Routes of Administration
 The inventor has also discovered that topical administration is an effective method for delivering azithromycin and the retinoid. Instillation to the ocular surface is a localized administration method and can therefore be more effective in reaching the target area, i.e., the eye, and providing a high and localized concentration of azithromycin and the retinoid. Topical instillation avoids undesired side effects due to systemic exposure of the azithromycin and the retinoid and reduces the risk of patients from developing antibiotic resistance.
 Formulations described by the present invention can be administered to the eyes of a patient by any suitable means, but are preferably administered as a liquid or gel suspension in the form of drops, spray or gel. In one embodiment, the formulation is in the form of drops, and is dropped onto the ocular surface. In another embodiment, the formulation is contained within a swab or sponge which can be applied to the ocular surface. In another embodiment, the formulation is contained within a liquid spray or ointment which can be applied to the ocular surface. In another embodiment, the formulation is injected directly into the lacrimal tissues or onto the eye surface. In a further embodiment, the formulation (e.g., in the form of drops) is first applied on a finger tip or other applicator, then applied or rubbed directly onto the lid margin. Alternatively, azithromycin and a retinoid can be applied to the eye via liposomes. Further, azithromycin and a retinoid can be infused into the tear film via a pump-catheter system. Another embodiment of the present invention involves azithromycin and a retinoid contained within a continuous or selective-release device, for example, membranes such as, but not limited to, those employed in the OCUSERT® System (polymeric ocular inserts for the administration of drugs, Alza Corp., Palo Alto, Calif.). As an additional embodiment, azithromycin and a retinoid can be contained within, carried by, or attached to contact lenses or other compatible controlled release materials, which are placed on the eye.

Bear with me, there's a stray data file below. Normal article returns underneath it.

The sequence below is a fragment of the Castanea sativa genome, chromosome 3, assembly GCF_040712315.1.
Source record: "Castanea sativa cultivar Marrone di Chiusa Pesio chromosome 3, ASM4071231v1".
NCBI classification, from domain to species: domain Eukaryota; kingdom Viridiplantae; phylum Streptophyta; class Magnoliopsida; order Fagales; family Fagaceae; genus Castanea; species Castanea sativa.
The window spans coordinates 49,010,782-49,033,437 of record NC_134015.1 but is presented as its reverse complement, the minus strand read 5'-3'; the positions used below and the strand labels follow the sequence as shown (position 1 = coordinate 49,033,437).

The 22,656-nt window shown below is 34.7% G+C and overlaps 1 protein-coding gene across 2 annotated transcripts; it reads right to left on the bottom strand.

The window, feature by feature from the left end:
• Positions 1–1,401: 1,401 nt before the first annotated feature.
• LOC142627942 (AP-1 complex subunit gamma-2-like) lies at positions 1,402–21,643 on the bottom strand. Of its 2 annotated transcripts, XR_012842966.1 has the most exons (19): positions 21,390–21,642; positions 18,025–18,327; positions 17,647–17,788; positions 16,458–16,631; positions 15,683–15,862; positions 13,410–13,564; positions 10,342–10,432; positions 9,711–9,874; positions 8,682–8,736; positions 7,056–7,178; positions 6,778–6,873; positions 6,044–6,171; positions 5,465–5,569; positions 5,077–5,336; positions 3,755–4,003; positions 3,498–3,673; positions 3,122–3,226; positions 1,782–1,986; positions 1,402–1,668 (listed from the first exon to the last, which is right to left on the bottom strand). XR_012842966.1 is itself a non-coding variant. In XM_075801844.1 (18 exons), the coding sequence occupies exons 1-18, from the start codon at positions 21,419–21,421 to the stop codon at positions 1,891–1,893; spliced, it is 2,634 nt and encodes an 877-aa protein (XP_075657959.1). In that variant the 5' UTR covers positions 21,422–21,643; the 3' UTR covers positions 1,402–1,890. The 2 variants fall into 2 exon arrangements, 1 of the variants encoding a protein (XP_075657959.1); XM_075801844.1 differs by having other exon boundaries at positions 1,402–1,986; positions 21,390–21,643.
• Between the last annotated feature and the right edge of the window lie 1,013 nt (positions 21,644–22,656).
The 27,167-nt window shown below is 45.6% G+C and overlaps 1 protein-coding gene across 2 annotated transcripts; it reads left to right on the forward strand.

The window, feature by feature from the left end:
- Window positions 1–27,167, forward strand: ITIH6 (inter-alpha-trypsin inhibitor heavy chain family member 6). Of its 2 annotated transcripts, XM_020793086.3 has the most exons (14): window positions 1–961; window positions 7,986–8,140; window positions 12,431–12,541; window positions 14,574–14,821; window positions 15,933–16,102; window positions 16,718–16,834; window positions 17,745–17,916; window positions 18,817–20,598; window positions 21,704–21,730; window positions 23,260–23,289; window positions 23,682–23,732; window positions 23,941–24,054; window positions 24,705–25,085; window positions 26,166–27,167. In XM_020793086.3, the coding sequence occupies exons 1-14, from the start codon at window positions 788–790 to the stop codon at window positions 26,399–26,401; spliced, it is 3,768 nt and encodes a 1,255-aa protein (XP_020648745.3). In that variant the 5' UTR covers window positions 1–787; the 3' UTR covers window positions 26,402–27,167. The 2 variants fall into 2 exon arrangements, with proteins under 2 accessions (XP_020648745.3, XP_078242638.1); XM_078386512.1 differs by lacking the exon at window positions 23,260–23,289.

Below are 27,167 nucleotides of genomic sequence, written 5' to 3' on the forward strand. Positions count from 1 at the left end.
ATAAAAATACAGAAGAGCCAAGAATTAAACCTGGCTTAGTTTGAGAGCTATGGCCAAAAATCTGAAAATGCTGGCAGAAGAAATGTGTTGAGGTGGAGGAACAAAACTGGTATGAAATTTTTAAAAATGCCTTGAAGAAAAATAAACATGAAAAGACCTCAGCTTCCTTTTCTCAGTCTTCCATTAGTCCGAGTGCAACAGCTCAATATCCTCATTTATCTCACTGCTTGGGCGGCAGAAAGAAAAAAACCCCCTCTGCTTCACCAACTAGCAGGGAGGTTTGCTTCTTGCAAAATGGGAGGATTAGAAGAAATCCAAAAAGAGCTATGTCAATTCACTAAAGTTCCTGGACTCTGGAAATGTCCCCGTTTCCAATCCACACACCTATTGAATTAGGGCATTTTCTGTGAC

In one embodiment, the azithromycin and retinoid are administered 1, 2, 3 or 4 times a day sequentially (i.e. one after the other), or co-administered together. In one embodiment, azithromycin and retinyl palmitate are admixed as one pharmaceutical composition and administered to patients by instillation on to the ocular surface. One single pharmaceutical composition and one single treatment provide ease of use and result in better compliance of patients. In another embodiment, azithromycin and retinyl palmitate are each in a separate formulation and administered separately to patients.
 The daily dose to treat blepharitis can be divided among one or several unit dose administrations. The daily dose, for example, can range from one drop (about 50 μl ), one to four times a day, depending upon the age and condition of the subject. A preferred regimen is one drop of a 1% azithromycin (w/v) and 0.05% (w/v) retinyl palmitate solution, about 1 to 2 times a day. For example, a preferred dosage is one drop in each eye twice a day for two days and then once a day thereafter.